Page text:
Six Types of Professional Relationships Leaders Have (pt.3)


We have already discussed the first 4 types of professional relationships: Inner circle members, friends, supporters, and lifters. Those are the main types of relationships you should have and maintain. As you will see, the last two are only infrequent or necessary but unhealthy relationships. Let’s discuss them now,

5. Acquaintances

An acquaintance is a person you somewhat know and have had limited contact or a minimal relationship with. It might be a person who works in the same company but a different division as you, a client or customer you are just acquiring, or a new team member. These are the people you come in contact with every once in a while, you can get to know and deepen the relationship if you wanted to.

Your acquaintances have the potential to eventually turn into inner circle members, friends, supporters, or lifters. In fact, it would be wise to keep your eyes open for the acquaintances that could move into one of those areas. 17th century writer Samuel Johnson said, “If a man does not make new acquaintances as he advances through life, he will soon find himself left alone.” Every strong professional relationship you have now started as an acquaintance. You should treat every acquaintance with the same respect and value as you would one of your stronger relationships. A general rule is to be friendly and apply the Golden Rule which is to, “Treat others the way you would like others to treat you.” This will help you to earn the respect and influence of the different acquaintances you encounter. It can turn people into supporters, lifters, or friends.

6. Dangerous or toxic

Not every professional relationship is beneficial. There are those that can hurt the team and your leadership. These are dangerous or toxic people. The traits of these people include:

  • Those who typically have a bad attitude
  • Those who gossip, spread lies, and blame
  • Those with a frail work ethic
  • Those who negatively influence and impact others
  • Those who don’t have character, integrity, or a moral compass
  • Those who refuse to grow and resist change
  • Those who are not team players
  • Those who are self-centered and only want personal success or recognition

If you’re a leader with these types of people on your team and they refuse to change, you should remove them from your team. If you have to work with these types of people the best option is to set and maintain boundaries and expectations with them. Even though you might need to work with or frequently come in contact with them you can make sure to distance yourself from them, at least as much as possible, while still fulfilling your work requirements.

Questions: Do you have these types of people in your life? How are you building deeper relationships with your acquaintances and how do you avoiding dangerous or toxic relationships?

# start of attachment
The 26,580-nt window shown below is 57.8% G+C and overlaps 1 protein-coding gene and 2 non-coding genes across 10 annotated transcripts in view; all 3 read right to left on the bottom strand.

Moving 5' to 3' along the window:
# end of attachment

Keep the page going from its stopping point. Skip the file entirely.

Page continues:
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10 thoughts on “Six Types of Professional Relationships Leaders Have (pt.3)

  1. Good advice. I go out of my way to treat everyone well, and for the same reasons you stated in the Golden Rule that Jesus spoke in Matthew.

    I try to avoid the bad seeds, but none of us are immune. After being burned a few times by the last group you describe it’s time for a change. Or as Jim Collins says, time to get them off the bus…

  2. Hi Dan.

    I really enjoyed this 3 part series. Will sign up to your blog for sure after posting this comment.

    As a young man (29) who has been on the journey of discovering my true self for a few years now, it’s just recently becoming apparent how much of a leader I am.

    And in the process, I’m certainly noticing the types of key relationships you’ve described in this series. Fascinating stuff.

    At present there are just two people with whom I interact several times a week (usually on a daily basis). Interestingly, I can see that both of these people are fulfilling much of the criteria you described for different roles, i.e. I see them as my inner circle, my friends, and my supporters and lifters.

    Indeed, one of them fits more into the “lifter” category while the other fits into the “supporter”. But like I said, I also see them as my inner circle and friends.

    I’d be curious to hear your thoughts on this idea of certain people fulfilling several roles.

    Thankfully, I’m like an eagle for spotting the dangerous or toxic kind of folk. And have become ruthless in weeding them out. It took a few bad experiences with people for me to learn this very pivotal lesson!!!

    Thanks for the solid content Dan,


    p.s. I also enjoyed your article on “5 reasons every leader should blog” – you’ve helped motivate me to create one in the near future 😉

    • I’m glad you enjoyed the post. Those are great people to connect with, your on the right path. I do think certain people can be a combination of these roles at the same time I’ve found a person is typically strongest in one of the roles. Does that make sense?

      Let me know when you start a blog and I’ll promote it.

      • Thanks Dan!

        Yes that makes complete sense. And I’m currently experiencing exactly what you described, i.e. the people with whom I interact regularly each serve a combination of the roles, however they are each strongest in a particular role.

        In relation to my blog, I’m currently working on getting it up and running. Should be ready to go live in the near future.

        Thanks again for offering to promote it.

        I’ll let you know.